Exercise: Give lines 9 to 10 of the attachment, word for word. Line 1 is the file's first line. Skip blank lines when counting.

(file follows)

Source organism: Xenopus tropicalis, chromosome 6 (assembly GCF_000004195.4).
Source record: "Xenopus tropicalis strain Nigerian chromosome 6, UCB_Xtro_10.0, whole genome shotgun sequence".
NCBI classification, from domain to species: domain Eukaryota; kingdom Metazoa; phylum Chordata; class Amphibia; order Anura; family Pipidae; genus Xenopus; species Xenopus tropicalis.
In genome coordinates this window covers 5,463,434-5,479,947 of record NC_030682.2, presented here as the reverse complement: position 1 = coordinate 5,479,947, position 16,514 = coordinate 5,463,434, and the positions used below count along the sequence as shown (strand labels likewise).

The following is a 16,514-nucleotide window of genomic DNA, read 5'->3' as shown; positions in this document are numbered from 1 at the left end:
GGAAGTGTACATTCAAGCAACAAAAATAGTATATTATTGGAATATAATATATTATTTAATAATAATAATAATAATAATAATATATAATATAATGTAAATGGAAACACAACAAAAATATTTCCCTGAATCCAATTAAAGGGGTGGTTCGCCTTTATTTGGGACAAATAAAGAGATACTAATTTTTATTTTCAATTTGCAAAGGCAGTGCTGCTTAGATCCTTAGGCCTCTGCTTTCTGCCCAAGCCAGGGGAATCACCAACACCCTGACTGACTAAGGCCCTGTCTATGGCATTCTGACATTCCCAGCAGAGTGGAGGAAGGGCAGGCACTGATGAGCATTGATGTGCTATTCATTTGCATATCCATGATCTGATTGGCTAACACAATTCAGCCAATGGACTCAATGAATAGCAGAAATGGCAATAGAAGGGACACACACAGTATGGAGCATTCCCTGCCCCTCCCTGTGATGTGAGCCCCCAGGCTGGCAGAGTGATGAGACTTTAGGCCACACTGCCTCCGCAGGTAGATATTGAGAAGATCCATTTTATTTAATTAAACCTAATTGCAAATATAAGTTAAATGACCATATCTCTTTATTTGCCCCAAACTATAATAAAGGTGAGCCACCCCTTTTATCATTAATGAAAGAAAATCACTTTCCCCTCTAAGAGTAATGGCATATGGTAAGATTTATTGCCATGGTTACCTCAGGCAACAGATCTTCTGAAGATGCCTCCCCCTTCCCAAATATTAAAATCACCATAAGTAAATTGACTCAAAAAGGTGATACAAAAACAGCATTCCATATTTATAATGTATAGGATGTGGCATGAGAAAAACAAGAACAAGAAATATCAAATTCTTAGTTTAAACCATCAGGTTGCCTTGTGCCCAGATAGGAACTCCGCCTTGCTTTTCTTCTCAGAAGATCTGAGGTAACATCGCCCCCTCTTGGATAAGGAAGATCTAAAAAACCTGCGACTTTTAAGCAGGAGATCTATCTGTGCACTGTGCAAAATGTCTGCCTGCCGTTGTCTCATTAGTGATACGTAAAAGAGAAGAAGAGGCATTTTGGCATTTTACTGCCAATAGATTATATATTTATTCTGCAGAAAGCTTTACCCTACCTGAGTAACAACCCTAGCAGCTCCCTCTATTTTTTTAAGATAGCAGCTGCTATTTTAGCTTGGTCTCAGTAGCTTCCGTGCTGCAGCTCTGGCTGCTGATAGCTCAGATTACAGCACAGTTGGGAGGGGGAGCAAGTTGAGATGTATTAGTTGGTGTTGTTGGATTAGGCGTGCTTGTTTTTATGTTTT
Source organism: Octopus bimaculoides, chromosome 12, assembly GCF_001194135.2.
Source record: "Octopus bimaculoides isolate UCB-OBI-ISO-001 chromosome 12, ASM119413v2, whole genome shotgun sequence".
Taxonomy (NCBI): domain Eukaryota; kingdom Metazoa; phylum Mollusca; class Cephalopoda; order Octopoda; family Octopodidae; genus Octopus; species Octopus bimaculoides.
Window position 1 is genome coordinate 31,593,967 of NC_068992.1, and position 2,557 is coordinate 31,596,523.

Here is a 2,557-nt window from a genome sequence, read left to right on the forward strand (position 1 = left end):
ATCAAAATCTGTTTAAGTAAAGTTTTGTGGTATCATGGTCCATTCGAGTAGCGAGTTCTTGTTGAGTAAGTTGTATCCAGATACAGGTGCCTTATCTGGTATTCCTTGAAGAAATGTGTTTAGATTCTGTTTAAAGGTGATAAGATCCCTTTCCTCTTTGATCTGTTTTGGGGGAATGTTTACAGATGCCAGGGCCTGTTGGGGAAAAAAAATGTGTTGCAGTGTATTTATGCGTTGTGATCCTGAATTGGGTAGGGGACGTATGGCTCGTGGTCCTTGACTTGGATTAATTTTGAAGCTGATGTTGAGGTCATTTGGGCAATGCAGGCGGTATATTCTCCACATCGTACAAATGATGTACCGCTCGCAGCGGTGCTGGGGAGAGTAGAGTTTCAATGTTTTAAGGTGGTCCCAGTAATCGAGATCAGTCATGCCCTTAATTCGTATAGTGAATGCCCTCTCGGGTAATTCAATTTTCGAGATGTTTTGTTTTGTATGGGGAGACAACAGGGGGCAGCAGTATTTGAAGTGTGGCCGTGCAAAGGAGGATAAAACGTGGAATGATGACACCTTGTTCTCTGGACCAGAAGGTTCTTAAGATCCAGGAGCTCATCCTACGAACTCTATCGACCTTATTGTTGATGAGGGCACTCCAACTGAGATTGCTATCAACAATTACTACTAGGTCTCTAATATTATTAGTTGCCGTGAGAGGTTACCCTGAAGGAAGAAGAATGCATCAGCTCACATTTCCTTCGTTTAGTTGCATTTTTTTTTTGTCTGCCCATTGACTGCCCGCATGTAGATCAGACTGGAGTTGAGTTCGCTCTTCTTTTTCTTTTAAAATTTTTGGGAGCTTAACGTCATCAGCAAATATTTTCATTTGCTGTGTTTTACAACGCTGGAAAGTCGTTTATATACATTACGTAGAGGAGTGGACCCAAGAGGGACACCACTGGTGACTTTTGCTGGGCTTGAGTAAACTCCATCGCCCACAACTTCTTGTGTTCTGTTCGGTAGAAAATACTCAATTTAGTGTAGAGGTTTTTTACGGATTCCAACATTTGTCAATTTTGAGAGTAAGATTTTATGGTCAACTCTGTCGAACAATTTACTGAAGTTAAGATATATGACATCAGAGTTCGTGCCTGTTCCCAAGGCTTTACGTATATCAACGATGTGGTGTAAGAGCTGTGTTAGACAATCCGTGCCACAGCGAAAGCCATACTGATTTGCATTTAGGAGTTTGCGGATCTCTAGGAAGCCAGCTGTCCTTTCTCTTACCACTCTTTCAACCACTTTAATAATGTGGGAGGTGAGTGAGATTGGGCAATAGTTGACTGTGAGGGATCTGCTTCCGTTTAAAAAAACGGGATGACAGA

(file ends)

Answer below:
Taxonomy (NCBI): domain Eukaryota; kingdom Metazoa; phylum Mollusca; class Cephalopoda; order Octopoda; family Octopodidae; genus Octopus; species Octopus bimaculoides.
Window position 1 is genome coordinate 31,593,967 of NC_068992.1, and position 2,557 is coordinate 31,596,523.